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John DoughertyMay 17, 2024
Jennifer Garner, Jason Bateman and Ellen Page star in a scene from the movie ‘Juno’ (CNS photo/Fox Searchlight).

Traditionally, becoming a parent means you have completed your journey into adulthood. By having (and raising) your own child, you leave behind the remains of your childhood. Following the blueprint of the mid-century American Dream, becoming a parent is preceded by other achievements: a college degree, a steady job, marriage, a house and a car. Of course, in reality, we know that there are as many different paths to parenthood as there are parents. For some, having a child is where the journey to adulthood begins.

That’s the case for 16-year-old Juno (Elliot Page), the sardonic protagonist of “Juno” (2007), directed by Jason Reitman with an Academy-Award-winning script by Diablo Cody. Discovering that she’s pregnant after a one-nightstand with her sweet and awkward friend Paulie (Michael Cera), Juno decides to give her child up for adoption. She finds a couple, prim Vanessa (Jennifer Garner) and laidback Mark (Jason Bateman), through a classified ad. While Juno hopes to return to her normal, teenage life with minimal disruption, her simple arrangement with Vanessa and Mark turns out to be anything but. Faced with adult responsibilities and complications, Juno realizes that she has a lot of growing up to do before her baby is born.

Upon its release, the film generated a lot of debate over whether the film was pro-life or pro-choice in Juno’s pivotal decision not to get an abortion. Americaweighed in and I agree with that take: It would be an exaggeration to call “Juno” pro-life, but it is encouraging to see a popular film diverge from the familiar culture war battle lines. (Cody, for the record, is vociferously pro-choice, and told The Hollywood Reporter in 2022 that she was horrified when her Catholic high school thanked her for writing a pro-life film).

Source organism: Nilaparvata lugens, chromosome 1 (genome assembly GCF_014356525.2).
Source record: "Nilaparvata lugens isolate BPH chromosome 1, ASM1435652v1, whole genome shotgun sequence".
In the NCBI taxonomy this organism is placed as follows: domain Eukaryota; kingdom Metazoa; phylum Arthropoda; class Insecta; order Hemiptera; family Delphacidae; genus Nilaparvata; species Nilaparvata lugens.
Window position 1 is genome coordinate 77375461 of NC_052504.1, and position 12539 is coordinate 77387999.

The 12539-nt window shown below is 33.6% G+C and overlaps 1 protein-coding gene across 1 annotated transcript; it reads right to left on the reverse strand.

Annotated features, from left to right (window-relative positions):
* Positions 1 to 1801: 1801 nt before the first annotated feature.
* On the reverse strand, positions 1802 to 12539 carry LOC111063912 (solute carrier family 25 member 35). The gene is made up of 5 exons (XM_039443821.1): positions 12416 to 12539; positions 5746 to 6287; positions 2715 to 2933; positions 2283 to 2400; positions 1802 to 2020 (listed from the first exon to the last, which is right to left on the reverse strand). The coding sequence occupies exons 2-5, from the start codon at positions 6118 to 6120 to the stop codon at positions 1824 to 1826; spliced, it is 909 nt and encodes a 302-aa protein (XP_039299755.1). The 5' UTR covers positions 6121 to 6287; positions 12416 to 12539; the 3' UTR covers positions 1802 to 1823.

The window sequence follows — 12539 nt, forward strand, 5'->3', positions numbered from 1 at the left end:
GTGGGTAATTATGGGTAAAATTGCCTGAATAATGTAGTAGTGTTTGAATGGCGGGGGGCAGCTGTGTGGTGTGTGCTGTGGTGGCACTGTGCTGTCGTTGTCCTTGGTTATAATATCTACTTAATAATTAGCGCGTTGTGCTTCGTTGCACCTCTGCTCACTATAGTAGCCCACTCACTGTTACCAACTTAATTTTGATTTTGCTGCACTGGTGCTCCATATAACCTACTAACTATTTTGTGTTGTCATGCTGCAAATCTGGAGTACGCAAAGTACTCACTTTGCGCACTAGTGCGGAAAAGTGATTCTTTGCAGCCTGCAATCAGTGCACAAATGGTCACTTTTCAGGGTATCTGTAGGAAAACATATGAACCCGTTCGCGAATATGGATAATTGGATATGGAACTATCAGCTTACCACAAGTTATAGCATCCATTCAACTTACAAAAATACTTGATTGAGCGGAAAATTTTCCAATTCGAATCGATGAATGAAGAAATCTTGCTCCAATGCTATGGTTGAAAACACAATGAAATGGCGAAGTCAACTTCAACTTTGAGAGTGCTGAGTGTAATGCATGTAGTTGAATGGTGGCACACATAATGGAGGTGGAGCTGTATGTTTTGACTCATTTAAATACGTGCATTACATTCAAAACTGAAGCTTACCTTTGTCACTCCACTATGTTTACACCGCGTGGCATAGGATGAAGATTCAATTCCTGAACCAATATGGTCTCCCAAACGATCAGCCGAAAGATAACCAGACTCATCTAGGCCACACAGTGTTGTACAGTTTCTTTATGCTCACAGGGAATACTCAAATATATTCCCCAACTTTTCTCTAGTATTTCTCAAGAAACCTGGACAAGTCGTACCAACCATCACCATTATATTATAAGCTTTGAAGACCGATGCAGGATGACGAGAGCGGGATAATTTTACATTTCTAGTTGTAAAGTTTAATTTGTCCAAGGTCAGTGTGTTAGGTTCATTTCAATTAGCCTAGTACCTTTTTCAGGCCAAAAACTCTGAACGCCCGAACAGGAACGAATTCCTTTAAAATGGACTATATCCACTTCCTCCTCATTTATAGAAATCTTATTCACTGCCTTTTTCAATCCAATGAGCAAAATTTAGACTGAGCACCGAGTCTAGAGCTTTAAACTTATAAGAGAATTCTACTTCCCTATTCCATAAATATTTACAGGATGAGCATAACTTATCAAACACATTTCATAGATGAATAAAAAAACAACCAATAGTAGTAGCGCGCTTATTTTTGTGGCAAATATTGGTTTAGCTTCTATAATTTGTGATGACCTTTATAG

Juno’s decision to carry her child to term is less a political statement than it is an evocation of the film’s central theme: that growing up means taking responsibility for your relationships with others. Juno starts self-centered to the point of being callous, wrapping any sincere emotion in spiky layers of sarcasm. (She’d be unlikeable if she weren’t so funny, and Page delivers a layered, charismatic performance.) But as her pregnancy goes on she has to reckon with how her words and actions impact others: both the harm she’s capable of causing and the kindness she’s capable of offering.

She’s not the only one trying to figure it out. Vanessa has all of the trappings of picture-perfect adulthood but is unable to bear children. She tells Juno that she was born to be a mother, but you can tell Vanessa fears it will never happen—that she is unworthy in some way. But Vanessa already has the most important qualification of a parent: the ability to love selflessly. In “Amoris Laetitia,” Pope Francis called parents “a sign of the free and selfless love of Jesus.” In our faith, and in “Juno,” selfless love is a truer mark of maturity than any other.

Through her pregnancy, Juno comes to appreciate the sources of selfless love in her own life—her parents, Paulie—and to offer that love in return. She’s not ready to be a parent, but she is on the path to becoming a more mature, more loving human being. Of all the steps on the path to adulthood, maybe that’s the most important one.

“Juno” is streaming on Hulu.

More: Film / Pro-Life

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